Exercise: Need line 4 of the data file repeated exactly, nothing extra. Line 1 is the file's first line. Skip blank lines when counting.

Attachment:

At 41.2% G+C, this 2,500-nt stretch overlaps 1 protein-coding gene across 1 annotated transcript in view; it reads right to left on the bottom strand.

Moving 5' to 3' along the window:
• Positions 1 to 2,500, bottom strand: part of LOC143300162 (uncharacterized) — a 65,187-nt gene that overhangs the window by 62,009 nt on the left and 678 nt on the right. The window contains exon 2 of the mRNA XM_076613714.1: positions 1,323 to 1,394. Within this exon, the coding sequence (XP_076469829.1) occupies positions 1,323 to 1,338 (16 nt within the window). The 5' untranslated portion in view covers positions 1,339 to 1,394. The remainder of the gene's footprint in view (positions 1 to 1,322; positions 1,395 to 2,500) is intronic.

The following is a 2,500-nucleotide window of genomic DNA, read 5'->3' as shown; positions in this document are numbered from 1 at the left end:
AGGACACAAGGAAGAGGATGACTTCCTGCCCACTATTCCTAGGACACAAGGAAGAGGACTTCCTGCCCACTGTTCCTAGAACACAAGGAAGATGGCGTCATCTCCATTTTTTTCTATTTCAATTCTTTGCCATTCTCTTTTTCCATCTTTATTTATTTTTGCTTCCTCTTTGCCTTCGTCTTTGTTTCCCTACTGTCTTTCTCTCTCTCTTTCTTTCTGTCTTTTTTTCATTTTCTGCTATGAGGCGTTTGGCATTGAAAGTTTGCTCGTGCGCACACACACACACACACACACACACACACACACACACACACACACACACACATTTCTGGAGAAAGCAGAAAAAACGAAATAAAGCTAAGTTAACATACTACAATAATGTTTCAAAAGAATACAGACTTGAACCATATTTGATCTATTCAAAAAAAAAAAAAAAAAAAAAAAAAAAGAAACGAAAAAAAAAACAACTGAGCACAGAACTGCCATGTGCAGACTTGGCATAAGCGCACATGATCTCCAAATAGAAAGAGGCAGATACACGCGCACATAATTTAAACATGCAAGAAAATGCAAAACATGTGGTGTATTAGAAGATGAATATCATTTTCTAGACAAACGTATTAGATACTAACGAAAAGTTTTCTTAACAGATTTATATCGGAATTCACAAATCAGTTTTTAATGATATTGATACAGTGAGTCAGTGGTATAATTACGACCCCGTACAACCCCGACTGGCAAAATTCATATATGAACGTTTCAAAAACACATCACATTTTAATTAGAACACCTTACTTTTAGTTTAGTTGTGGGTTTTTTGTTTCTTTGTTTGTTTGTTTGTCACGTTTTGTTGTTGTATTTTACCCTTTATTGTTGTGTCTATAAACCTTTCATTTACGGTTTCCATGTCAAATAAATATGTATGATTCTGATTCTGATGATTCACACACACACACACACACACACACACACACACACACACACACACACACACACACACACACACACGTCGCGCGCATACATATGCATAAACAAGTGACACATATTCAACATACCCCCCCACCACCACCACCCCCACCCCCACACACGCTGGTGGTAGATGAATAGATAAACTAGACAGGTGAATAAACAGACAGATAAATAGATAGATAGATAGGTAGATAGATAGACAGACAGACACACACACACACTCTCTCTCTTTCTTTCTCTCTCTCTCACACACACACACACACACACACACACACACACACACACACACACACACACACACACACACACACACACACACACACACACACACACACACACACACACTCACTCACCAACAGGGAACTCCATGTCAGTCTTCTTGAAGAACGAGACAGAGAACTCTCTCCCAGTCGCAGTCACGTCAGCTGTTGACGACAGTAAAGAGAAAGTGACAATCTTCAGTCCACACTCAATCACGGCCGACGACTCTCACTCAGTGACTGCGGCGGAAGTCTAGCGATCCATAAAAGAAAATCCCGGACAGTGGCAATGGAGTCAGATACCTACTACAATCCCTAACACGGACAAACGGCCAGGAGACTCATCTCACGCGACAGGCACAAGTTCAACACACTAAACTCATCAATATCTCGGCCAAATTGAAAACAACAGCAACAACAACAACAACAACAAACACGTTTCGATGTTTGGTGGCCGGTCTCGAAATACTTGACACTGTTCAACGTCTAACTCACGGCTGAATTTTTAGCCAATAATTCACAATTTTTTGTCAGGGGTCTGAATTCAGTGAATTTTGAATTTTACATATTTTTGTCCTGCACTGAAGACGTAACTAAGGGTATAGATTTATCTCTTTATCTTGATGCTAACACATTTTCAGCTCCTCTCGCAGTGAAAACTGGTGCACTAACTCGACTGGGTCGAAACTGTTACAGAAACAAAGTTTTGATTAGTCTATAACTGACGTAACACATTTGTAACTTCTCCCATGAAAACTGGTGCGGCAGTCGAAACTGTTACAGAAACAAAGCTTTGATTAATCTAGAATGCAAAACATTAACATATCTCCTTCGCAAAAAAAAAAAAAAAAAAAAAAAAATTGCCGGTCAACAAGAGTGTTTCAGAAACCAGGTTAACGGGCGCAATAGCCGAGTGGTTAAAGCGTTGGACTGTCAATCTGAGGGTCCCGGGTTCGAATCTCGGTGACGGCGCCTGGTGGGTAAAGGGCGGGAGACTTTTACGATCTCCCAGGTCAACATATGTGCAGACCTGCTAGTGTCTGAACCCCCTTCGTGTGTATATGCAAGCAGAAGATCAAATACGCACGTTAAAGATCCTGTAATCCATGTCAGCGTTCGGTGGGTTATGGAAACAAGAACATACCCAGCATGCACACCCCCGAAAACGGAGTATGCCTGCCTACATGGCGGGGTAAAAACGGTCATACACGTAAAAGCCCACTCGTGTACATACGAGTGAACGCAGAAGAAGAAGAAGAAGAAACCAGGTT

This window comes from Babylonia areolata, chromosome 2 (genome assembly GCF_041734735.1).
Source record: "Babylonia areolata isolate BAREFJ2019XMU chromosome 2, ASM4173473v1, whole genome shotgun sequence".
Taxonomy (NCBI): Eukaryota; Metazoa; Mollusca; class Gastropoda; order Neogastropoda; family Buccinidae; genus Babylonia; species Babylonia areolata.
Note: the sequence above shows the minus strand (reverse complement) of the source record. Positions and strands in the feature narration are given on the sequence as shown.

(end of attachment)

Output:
The following is a 2,500-nucleotide window of genomic DNA, read 5'->3' as shown; positions in this document are numbered from 1 at the left end: